Photo of LeBron James courtesy ABC News
I really hate conflict. You wouldn’t know it from my actions, but I do.
I hate having two ex-wives and not speaking with either, and practically losing my daughter, my precious first baby, in part because her mother and I can’t be civil and she felt she had to choose sides and she chose mommy.
I hate how my little sister and I haven’t talked in years and probably never will. I know there’s some bad karma floating in the sky above me because of this and I wish it, like the relationship, would just go away.
I hate the stress and turmoil and anger and frustration in my life because of my wife’s psycho ex-husband. I hate how much power he still has, and wields, over the people I love and therefore over me.
I hate always having to be tough and strong and powerful. I hate always finding things unacceptable and standing up for myself and others.
I even hate it when someone “unfriends” me in Facebook, taking the lazy way out instead of trying to find common ground. I’m opinionated but my mind isn’t closed. I know it’s silly but I feel sad when my number of friends drops, especially when it’s someone with whom I have common friends, as if I snuck into our group by mistake and really don’t belong.
The latest conflict that has me feeling out of sorts was with this guy who runs a website that I wrote for until last night. He embraces a set of editorial standards that he refuses to share with his writers – there’s nothing in writing or in stone, he said, but like pornography, he knows a violation when he sees it. His standards apparently include writing about Barack Hussein Obama as if he’s the Second Coming of Christ and avoiding references to marijuana lest impressionable young readers become compelled to run out and purchase water bongs and tie-dyed t-shirts and "The Best of Cheech & Chong."
When I asked, online, why he recruited other writers if he only wants submissions with which he agrees, he jumped all over me like a gymnast on a trampoline. I responded that not even my wife can use such a tone with me and she does a lot more for me than he does and I wished him a good life. He then sent a lengthy follow-up message accepting my decision to disassociate myself from his website – whew! – and pointing out that he would have fired me for my insubordination (his word) if he could have. (Since he didn’t pay me a penny to write for him, I didn’t share his view that he was my “boss.”)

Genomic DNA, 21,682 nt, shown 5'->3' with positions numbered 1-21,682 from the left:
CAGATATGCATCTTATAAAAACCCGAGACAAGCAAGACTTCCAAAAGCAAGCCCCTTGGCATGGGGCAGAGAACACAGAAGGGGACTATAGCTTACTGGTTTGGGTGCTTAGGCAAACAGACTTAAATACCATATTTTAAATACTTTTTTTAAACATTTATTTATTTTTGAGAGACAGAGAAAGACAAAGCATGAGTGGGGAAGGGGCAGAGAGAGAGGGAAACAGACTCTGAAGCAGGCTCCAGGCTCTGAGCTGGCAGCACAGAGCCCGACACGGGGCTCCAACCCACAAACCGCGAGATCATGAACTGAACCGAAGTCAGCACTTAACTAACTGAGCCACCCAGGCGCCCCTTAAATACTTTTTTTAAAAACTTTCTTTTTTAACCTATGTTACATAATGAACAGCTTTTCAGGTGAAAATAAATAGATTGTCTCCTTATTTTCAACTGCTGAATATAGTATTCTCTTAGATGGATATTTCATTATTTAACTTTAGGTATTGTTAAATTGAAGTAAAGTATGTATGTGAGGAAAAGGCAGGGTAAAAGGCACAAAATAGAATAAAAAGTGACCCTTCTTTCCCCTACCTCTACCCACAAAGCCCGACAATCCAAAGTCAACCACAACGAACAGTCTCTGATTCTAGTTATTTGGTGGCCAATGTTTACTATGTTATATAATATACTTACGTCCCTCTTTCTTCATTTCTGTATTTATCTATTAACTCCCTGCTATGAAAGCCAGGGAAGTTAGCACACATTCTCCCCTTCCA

I acknowledge that the guy can do whatever he wants with his site. I get that he doesn’t have to issue writer’s guidelines or share his “standards” in advance if he doesn’t feel like it. And I know that in the whole scheme of things this means about as much as LeBron James in the fourth quarter of a basketball game. But it still throws me off when someone talks to me as if I’m their child and a relationship – any relationship – goes sour.
Thank goodness I didn’t post photos of myself in my boxers on his site. That really would have sparked demands for my resignation.
The older I get, the less interested I am in confrontation or capitulation. It takes time and energy to engage with people who see things differently; I’d just as soon get the last word in and walk away. But I’ve come to realize that human connections are all that matter, really. Love and respect and happiness and comfort come from family and friendships and relationships, not clever blog essays and Facebook posts that are liked a lot. It doesn’t really matter if someone talks to me as if I’m a child, I need to remember, because children don’t have beer bellies or need bifocals. It doesn’t really matter if someone does what they shouldn’t or won’t do what they should; I’m not their judge and they’re not mine. I need to keep in mind that I am who I am, good and bad, no matter what anyone else says or does.
The late psychoanalyst Mary Esther Harding once said, “Conflict is the beginning of consciousness.” Sometimes it’s a drag being so damn conscious.